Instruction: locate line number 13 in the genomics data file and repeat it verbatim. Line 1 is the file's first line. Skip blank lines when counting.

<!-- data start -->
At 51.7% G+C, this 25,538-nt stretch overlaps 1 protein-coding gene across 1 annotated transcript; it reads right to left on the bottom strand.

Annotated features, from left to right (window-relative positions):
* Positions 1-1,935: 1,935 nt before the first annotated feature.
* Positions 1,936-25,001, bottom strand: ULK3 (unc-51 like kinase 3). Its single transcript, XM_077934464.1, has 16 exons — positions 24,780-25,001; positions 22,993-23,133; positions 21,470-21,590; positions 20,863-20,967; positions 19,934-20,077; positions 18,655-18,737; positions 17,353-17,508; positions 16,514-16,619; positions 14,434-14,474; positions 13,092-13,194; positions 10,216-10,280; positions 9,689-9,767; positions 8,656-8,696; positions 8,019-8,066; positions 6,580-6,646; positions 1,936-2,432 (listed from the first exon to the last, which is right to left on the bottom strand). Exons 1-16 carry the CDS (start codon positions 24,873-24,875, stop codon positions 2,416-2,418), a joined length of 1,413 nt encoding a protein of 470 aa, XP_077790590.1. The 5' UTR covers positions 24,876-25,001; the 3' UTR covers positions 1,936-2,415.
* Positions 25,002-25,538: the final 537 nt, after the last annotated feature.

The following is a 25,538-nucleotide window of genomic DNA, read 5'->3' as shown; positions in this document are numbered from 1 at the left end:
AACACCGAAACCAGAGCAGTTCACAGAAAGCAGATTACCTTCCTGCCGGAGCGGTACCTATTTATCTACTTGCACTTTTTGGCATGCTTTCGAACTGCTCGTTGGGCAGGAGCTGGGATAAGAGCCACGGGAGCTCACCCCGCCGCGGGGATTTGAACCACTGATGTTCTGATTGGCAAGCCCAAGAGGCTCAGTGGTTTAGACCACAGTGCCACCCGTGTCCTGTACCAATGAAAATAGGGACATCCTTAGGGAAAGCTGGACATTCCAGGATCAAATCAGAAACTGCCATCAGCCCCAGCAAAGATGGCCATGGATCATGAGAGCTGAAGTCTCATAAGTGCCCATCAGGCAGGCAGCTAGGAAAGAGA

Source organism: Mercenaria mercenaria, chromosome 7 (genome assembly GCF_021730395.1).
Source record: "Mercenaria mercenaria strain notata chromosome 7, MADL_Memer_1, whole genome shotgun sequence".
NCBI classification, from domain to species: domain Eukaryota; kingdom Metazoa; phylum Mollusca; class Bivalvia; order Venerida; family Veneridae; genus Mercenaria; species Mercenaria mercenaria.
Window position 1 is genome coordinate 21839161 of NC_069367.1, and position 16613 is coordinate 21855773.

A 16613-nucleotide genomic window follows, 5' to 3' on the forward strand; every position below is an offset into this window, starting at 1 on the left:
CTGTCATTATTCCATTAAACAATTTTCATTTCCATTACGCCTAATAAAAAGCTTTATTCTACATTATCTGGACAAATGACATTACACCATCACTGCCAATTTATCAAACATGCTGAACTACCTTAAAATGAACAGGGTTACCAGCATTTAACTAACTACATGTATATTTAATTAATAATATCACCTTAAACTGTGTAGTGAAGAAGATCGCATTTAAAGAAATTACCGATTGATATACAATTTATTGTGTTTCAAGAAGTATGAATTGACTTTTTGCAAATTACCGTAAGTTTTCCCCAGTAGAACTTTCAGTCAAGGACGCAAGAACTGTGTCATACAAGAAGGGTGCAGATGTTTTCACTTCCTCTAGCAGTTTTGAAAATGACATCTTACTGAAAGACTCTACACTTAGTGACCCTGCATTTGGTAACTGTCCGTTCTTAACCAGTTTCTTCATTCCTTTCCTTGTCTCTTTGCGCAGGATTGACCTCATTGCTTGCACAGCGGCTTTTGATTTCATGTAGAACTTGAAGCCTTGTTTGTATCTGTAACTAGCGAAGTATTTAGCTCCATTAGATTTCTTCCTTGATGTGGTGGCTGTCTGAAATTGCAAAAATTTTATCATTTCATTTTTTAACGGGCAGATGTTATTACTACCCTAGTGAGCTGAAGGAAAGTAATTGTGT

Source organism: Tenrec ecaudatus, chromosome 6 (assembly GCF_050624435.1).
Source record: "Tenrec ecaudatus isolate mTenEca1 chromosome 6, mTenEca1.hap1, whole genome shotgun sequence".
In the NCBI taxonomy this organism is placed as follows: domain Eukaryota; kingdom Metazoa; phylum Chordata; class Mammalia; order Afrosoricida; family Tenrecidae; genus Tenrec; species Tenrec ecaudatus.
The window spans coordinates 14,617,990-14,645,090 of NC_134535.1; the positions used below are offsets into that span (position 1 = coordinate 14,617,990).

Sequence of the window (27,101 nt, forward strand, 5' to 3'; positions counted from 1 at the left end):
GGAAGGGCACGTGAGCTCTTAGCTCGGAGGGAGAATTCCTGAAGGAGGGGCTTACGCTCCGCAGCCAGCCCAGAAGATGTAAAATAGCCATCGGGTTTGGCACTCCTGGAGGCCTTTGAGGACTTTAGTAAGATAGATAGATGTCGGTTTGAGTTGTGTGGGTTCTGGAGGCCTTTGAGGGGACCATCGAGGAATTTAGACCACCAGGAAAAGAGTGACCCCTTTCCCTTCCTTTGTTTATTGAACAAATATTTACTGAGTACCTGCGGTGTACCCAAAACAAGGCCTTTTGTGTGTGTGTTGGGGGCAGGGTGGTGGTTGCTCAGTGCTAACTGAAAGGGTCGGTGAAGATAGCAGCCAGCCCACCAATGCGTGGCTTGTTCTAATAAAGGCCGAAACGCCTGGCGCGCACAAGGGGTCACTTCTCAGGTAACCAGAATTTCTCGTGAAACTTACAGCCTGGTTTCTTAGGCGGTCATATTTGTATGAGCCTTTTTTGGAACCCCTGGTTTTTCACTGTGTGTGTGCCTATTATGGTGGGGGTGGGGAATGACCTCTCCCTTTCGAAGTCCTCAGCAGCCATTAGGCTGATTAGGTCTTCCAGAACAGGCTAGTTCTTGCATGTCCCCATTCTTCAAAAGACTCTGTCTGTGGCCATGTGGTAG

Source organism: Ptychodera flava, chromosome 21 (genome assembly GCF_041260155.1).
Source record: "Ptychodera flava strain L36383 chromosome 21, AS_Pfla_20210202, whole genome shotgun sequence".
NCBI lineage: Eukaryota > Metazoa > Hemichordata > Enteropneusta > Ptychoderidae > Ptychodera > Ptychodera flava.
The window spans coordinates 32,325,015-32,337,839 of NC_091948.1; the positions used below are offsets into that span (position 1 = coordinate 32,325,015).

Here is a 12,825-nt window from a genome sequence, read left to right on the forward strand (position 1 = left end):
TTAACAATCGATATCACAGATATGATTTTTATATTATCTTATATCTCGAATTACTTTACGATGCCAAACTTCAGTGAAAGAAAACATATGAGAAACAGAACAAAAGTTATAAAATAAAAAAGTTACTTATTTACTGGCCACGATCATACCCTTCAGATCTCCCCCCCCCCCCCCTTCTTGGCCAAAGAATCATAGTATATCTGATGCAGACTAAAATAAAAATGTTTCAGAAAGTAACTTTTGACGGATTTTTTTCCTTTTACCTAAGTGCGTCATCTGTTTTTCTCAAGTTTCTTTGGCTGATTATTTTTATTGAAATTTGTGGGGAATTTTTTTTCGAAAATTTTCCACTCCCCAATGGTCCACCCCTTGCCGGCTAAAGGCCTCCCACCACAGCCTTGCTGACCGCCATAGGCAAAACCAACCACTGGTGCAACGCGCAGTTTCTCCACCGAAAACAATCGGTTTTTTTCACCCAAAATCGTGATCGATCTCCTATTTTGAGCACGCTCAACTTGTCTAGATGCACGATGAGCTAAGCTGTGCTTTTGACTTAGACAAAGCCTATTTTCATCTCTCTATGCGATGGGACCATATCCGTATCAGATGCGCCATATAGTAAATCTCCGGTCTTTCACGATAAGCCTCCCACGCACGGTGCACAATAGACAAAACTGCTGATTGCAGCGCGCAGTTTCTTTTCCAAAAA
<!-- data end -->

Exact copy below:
CTGTCATTATTCCATTAAACAATTTTCATTTCCATTACGCCTAATAAAAAGCTTTATTCTACATTATCTGGACAAATGACATTACACCATCACTGCCAATTTATCAAACATGCTGAACTACCTTAAAATGAACAGGGTTACCAGCATTTAACTAACTACATGTATATTTAATTAATAATATCACCTTAAACTGTGTAGTGAAGAAGATCGCATTTAAAGAAATTACCGATTGATATACAATTTATTGTGTTTCAAGAAGTATGAATTGACTTTTTGCAAATTACCGTAAGTTTTCCCCAGTAGAACTTTCAGTCAAGGACGCAAGAACTGTGTCATACAAGAAGGGTGCAGATGTTTTCACTTCCTCTAGCAGTTTTGAAAATGACATCTTACTGAAAGACTCTACACTTAGTGACCCTGCATTTGGTAACTGTCCGTTCTTAACCAGTTTCTTCATTCCTTTCCTTGTCTCTTTGCGCAGGATTGACCTCATTGCTTGCACAGCGGCTTTTGATTTCATGTAGAACTTGAAGCCTTGTTTGTATCTGTAACTAGCGAAGTATTTAGCTCCATTAGATTTCTTCCTTGATGTGGTGGCTGTCTGAAATTGCAAAAATTTTATCATTTCATTTTTTAACGGGCAGATGTTATTACTACCCTAGTGAGCTGAAGGAAAGTAATTGTGT